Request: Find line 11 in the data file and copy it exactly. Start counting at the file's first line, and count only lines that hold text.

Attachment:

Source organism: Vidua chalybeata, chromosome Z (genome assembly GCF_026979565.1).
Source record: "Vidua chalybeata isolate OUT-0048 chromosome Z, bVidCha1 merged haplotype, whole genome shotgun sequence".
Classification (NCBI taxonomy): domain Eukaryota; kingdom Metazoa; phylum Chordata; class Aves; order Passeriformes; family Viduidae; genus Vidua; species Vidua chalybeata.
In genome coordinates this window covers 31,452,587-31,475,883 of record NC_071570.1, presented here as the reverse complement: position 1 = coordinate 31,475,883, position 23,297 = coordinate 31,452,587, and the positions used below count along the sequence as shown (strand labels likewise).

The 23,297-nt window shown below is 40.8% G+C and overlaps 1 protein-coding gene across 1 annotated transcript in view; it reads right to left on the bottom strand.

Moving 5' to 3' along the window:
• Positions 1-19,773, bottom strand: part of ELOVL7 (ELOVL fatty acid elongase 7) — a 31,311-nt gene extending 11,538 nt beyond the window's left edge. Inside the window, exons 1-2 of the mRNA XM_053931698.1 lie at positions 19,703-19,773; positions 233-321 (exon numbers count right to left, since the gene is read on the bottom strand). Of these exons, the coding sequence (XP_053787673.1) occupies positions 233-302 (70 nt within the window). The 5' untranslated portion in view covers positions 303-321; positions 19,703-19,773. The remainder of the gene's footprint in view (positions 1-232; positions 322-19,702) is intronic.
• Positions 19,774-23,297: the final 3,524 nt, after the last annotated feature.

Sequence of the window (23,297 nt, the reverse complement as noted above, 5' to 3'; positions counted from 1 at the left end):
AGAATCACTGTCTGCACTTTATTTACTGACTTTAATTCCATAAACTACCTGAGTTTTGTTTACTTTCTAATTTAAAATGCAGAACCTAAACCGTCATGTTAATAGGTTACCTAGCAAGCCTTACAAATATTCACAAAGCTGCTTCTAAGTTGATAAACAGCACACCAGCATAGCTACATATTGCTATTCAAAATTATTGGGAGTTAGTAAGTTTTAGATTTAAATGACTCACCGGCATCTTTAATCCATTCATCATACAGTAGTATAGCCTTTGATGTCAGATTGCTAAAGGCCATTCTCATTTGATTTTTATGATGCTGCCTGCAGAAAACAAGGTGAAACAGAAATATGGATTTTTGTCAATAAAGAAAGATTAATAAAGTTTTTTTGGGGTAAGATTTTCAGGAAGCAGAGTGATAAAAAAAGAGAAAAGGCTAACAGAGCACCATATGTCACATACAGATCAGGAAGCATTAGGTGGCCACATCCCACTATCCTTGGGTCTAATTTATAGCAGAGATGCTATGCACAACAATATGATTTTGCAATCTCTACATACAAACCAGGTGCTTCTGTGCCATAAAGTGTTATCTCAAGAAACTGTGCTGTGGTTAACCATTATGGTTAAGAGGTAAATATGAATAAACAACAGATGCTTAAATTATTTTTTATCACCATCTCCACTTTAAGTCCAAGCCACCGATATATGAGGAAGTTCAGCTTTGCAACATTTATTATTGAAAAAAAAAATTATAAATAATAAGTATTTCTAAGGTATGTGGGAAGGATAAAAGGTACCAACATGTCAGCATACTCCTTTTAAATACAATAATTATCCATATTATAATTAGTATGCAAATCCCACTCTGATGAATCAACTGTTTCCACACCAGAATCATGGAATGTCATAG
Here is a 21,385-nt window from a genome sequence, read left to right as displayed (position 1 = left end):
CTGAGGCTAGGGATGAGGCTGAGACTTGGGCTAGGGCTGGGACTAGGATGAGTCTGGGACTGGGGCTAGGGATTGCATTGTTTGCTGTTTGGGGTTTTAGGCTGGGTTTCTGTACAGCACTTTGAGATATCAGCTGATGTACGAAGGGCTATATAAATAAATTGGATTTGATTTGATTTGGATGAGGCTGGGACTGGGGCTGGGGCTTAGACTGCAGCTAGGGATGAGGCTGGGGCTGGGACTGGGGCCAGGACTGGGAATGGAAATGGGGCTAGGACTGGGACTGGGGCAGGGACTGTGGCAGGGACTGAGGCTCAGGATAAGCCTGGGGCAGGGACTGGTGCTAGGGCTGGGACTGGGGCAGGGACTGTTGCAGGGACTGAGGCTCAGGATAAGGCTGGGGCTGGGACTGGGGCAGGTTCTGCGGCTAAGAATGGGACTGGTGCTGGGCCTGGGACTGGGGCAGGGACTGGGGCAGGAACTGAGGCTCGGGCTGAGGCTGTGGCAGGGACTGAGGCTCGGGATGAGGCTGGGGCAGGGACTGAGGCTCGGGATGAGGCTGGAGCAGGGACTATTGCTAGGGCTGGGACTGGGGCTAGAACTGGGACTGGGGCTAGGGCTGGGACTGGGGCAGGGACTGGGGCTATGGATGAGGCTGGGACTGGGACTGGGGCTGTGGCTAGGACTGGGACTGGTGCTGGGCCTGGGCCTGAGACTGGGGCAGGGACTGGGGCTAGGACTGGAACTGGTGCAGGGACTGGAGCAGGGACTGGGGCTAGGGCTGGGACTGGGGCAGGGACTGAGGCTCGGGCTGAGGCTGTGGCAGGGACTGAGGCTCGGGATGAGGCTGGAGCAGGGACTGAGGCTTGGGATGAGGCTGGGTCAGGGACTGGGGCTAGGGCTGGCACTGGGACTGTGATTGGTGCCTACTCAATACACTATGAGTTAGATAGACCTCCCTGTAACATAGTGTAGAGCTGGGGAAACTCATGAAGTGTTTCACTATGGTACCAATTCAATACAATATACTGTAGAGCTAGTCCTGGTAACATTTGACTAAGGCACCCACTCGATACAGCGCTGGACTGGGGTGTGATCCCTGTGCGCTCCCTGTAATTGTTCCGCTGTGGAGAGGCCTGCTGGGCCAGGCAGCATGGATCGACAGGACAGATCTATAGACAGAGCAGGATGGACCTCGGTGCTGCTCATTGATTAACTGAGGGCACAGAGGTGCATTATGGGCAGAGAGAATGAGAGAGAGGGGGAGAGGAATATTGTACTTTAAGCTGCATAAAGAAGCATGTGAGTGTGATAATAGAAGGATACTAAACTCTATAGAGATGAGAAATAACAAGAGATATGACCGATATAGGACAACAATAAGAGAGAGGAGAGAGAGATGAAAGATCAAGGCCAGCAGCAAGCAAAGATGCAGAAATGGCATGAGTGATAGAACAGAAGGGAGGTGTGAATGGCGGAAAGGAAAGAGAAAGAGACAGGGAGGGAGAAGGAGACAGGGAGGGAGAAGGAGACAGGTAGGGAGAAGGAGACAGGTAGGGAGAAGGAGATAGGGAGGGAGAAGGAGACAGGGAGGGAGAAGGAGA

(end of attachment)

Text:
Here is a 21,385-nt window from a genome sequence, read left to right as displayed (position 1 = left end):